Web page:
I have just completed the reading of one of the most shameful, shocking and disturbing reports for a Christian organization. It is the GRACE report (Godly Response to Abuse in the Christian Environment) to New Tribes Mission “for the investigatory review of child abuse at New Tribes Fanda missionary school” in Senegal. The systematic abuse took place in the 80’s and 90’s against Missionary Kids (MK’s) while at this school.”
The introduction to the report states that “In the 1980’s and the 1990’s, New Tribes Mission (NTM) operated a boarding school in the village of Fanda, in the country of Senegal. The children of missionaries were housed at this school, sometimes over the strong objections of their parents. The workers NTM placed in charge of these children were often cruel and many of the boys and girls placed there endured sexual, physical, emotional, and spiritual abuse. Much of this behavior was criminal.”
As if this abuse were not enough, NTM systematically ignored the issue even when they were alerted to the abuse taking place. The field council in Senegal kept abusive personnel in the school even after complaints from children and parents. They downplayed allegations and did not alert the executive leadership in the United States. When the executive leadership in the US was made aware they did not alert authorities, allowed abusers to remain in NTM and hushed up serious (criminal) behavior they were made aware of. The GRACE report suggests that NTM placed the evangelization of the unsaved above the safety, protection and best interests of MKs. In some cases years went by before NTM was willing to even address the concerns of parents to say nothing of the abused children.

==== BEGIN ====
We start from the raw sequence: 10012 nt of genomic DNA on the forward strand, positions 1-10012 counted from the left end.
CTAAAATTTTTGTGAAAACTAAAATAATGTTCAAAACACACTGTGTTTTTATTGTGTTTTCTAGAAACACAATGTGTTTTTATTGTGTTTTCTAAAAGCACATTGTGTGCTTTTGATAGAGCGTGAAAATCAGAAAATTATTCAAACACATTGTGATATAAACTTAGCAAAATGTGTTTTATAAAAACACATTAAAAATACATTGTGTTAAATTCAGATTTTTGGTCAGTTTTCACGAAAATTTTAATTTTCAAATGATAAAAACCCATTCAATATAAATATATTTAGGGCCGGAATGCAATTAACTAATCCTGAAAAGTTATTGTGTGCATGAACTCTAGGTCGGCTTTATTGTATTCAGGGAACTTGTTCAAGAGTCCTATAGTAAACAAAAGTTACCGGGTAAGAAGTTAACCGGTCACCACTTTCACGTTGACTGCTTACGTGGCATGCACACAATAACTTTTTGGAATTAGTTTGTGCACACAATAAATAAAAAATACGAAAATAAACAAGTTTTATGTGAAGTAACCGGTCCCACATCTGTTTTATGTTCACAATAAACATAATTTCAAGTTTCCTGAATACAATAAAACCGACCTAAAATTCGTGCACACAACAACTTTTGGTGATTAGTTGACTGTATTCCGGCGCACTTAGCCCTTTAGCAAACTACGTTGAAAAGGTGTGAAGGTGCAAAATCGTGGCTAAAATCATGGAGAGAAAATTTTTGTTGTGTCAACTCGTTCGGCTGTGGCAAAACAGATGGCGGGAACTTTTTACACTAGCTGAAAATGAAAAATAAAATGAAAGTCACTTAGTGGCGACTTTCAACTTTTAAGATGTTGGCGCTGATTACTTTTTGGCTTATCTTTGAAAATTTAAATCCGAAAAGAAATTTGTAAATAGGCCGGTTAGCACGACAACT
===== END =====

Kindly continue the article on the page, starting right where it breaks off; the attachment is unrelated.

The cost to these MK’s of NTM in Senegal has been immense. While some have continued in their faith, others will have nothing to do with Christianity as much of the abuse was perpetuated in the name of Christ like the abuse by priests in the Catholic Church. Many are deeply bitter at NTM for the hypocrisy of ignoring the sin in their own organization. Like all those who have been victims of sexual, emotional or physical abuse, all of these kids (now adults) live with scars that will never be completely healed. As the report says, three generations have been deeply wounded and scarred by this abuse.
What contributed to a culture where such abuse could continue unfettered and for such a long period of time? The report suggests that NTM has had a culture of authority among its leaders that does not allow for disagreement. Disagreement was seen as rebellion and sinful and leaders led by authoritarian and coercive means. Field council leaders in Senegal had nearly complete authority over all aspects of their missionaries lives – with little recourse unless one simply resigned and even then, this was seen as a rebellious spirit against leaders. Even now, NTM leadership seems to believe this is a problem and is seeking to change their often legalistic, non-grace filled culture according to the report. They are also seeking to determine whether there were other places where such abuse took place.